28. Christen says

    Thank you for this! I’m gonna do it, and I want to roast the chicken too. What kind of oil should I use? Cause the traditional olive oil becomes toxic at that temperature, right?

    • Tracy says

      Hi Christen, you shouldn’t need to use any oil to roast a chicken. Just make sure the chicken isn’t sitting right in the bottom of the pan, prop it up on something so air can flow under it otherwise the bottom will get soggy and it might not cook evenly… either like a metal grate that fits in the pan, or cut a couple onions into fourths and build it a little platform for the chicken to sit up on

  29. me says

    Mine gels sometimes and sometimes not. I make only chicken broth, though. I think it depends partly on how much water I use and partly on the amount of bones.

  30. Katy Flick says

    You know what always gels? The broth from baking a ham. I used it in my bean soup, but it’s SOOO salty. Does this broth have any nutritional value?

  31. says

    It depends on the bones. You need a lot of collagen to gel. If you are using more marrow bones (like middle of the leg) bones, you get the benefit of the marrow, but not much collagen. You need knuckles to get collagen. I have found it much harder to get this type of bone.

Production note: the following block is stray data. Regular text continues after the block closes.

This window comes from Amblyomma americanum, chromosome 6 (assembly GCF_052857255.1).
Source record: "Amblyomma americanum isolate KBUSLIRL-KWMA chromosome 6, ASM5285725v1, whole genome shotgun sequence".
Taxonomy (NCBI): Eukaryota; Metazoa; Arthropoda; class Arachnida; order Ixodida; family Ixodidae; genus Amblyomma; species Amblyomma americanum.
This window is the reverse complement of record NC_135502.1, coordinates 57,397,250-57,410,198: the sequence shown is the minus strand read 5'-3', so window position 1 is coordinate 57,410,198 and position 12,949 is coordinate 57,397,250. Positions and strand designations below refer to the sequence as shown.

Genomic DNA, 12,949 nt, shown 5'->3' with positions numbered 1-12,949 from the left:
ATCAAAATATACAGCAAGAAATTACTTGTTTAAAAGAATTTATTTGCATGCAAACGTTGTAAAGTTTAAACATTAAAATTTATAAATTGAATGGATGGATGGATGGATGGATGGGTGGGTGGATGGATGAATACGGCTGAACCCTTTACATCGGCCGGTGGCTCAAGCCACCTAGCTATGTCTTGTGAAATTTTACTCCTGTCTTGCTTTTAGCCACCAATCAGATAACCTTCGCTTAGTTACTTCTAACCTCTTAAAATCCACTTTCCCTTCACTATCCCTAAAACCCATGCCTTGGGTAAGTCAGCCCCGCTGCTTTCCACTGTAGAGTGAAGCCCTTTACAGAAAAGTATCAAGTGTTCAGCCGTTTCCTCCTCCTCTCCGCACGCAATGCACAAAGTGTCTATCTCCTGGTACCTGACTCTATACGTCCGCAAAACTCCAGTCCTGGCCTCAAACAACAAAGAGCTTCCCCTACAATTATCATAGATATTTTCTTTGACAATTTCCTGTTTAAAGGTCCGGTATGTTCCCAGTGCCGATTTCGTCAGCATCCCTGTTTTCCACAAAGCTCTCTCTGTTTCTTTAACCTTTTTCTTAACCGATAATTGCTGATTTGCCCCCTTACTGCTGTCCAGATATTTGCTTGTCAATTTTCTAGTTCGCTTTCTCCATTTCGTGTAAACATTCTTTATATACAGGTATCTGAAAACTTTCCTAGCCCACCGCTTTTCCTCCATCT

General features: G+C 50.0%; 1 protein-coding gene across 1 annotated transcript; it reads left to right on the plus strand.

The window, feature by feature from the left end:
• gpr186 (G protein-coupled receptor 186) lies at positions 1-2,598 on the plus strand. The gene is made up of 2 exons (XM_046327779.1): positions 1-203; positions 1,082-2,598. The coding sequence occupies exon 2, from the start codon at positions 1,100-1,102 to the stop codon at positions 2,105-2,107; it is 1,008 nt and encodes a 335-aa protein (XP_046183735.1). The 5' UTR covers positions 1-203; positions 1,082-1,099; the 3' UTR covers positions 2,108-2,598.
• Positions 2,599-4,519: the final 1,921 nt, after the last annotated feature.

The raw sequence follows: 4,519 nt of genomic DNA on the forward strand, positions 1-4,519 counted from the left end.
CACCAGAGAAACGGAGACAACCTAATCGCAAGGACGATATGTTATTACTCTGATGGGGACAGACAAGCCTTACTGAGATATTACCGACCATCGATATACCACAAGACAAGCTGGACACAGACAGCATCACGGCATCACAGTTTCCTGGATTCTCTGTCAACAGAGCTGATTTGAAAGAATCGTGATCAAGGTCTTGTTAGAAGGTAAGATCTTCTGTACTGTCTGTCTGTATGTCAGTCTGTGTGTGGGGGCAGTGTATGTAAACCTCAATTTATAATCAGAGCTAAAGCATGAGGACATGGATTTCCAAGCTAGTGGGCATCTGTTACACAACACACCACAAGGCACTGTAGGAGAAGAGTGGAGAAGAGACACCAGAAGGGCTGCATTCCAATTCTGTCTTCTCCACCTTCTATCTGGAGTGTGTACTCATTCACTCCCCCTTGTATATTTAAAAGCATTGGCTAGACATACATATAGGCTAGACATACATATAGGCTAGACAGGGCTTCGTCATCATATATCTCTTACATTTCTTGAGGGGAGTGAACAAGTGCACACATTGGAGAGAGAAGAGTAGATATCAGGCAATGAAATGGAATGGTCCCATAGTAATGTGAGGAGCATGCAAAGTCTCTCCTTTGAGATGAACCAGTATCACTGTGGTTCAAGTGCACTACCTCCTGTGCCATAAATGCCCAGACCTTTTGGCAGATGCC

32. Sonya says

    Just made bone broth for the third time and it was all gelled up like jello! I was so excited.

    Anyway.. I used a pressure cooker.. stacked it up with about 2.5 lbs of bones I packed as much as I could, filled water just above the bones to cover, splash of apple cider vinegar, and let it reach its high peak in the pressure cooker for about 30 minutes, then left it on low for about 4-5 hrs (longer than usual in a pressure cooker)

  33. Wendy Haylett says

    Mine always gels and the secret is chicken feet and necks. That’s all I use now. Pork hocks always do it, too! :)

  34. Kimberley says

    Hey, I just made my home made bone broth only last night… Was very wary about it but it actually gelled!!… Just wondering how I consume the jelly like consistency. do I put some in a mug then add hot water so it goes back to liquid? Do I eat it raw as jelly? or should I heat some in a saucepan without water to get it back to liquid? What’s your thoughts Tracy? :)

  35. says

    Hi I’ve just made a broth with 6 pigs feet cut in half down the length, 5 celery sticks chopped, 3 onions thinly sliced, 1/2 tea spoon chilli, 1 dash of salt n black pepper, 1 red, 1 green, 1 yellow sweet pepper chopped into small squares, 1 table spoon vinegar, 1 teaspoon of garlic, 1/2 tea spoon ginger, method cover with water then bring to boil and then simmer with lid on for 2 1/2 hour’s. You can then allow the broth to cool overnight and the gelatin leaves a thick protective covering
    The broth tastes warm and spicy with a delicious after taste the pork and skin off the pigs feet are an added bonus and a pleasure to eat.